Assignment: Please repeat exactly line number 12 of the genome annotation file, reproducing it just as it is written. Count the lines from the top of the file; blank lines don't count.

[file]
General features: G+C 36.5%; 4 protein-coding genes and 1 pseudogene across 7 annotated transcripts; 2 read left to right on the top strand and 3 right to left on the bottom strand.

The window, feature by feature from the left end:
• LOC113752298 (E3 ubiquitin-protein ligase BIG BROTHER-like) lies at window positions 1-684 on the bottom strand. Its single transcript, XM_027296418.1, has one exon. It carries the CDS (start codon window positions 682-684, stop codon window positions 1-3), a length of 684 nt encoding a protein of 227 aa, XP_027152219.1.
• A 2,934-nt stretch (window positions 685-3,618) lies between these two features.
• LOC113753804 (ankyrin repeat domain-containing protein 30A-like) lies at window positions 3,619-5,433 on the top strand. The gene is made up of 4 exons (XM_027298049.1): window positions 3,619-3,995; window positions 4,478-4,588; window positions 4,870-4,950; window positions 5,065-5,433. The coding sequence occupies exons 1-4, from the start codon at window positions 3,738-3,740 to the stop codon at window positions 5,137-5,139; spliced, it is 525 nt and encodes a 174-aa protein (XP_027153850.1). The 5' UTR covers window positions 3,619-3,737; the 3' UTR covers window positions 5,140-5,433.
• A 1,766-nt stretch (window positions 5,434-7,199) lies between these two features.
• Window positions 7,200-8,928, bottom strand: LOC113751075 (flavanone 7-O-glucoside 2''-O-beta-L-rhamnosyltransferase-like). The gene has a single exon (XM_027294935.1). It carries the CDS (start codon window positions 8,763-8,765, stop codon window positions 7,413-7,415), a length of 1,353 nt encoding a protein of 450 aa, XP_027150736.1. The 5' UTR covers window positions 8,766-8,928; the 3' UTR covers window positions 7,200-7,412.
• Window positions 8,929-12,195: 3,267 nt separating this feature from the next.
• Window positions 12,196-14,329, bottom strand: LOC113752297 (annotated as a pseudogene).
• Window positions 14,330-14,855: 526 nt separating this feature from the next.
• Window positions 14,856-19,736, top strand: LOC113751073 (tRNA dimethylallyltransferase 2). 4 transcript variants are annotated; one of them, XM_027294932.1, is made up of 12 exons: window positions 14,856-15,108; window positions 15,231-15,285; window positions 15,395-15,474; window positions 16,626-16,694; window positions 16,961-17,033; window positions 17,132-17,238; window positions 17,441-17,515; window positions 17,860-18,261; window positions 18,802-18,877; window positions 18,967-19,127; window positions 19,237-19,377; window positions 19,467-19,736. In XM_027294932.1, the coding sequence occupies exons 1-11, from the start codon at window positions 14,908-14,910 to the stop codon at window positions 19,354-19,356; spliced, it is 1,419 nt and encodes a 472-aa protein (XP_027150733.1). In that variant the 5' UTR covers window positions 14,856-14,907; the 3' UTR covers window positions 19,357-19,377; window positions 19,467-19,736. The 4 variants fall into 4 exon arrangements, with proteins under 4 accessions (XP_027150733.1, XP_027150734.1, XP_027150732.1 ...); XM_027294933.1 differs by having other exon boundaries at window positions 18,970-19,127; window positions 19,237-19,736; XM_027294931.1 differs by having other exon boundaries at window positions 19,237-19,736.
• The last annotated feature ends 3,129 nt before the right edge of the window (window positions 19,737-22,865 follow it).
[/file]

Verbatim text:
• The last annotated feature ends 3,129 nt before the right edge of the window (window positions 19,737-22,865 follow it).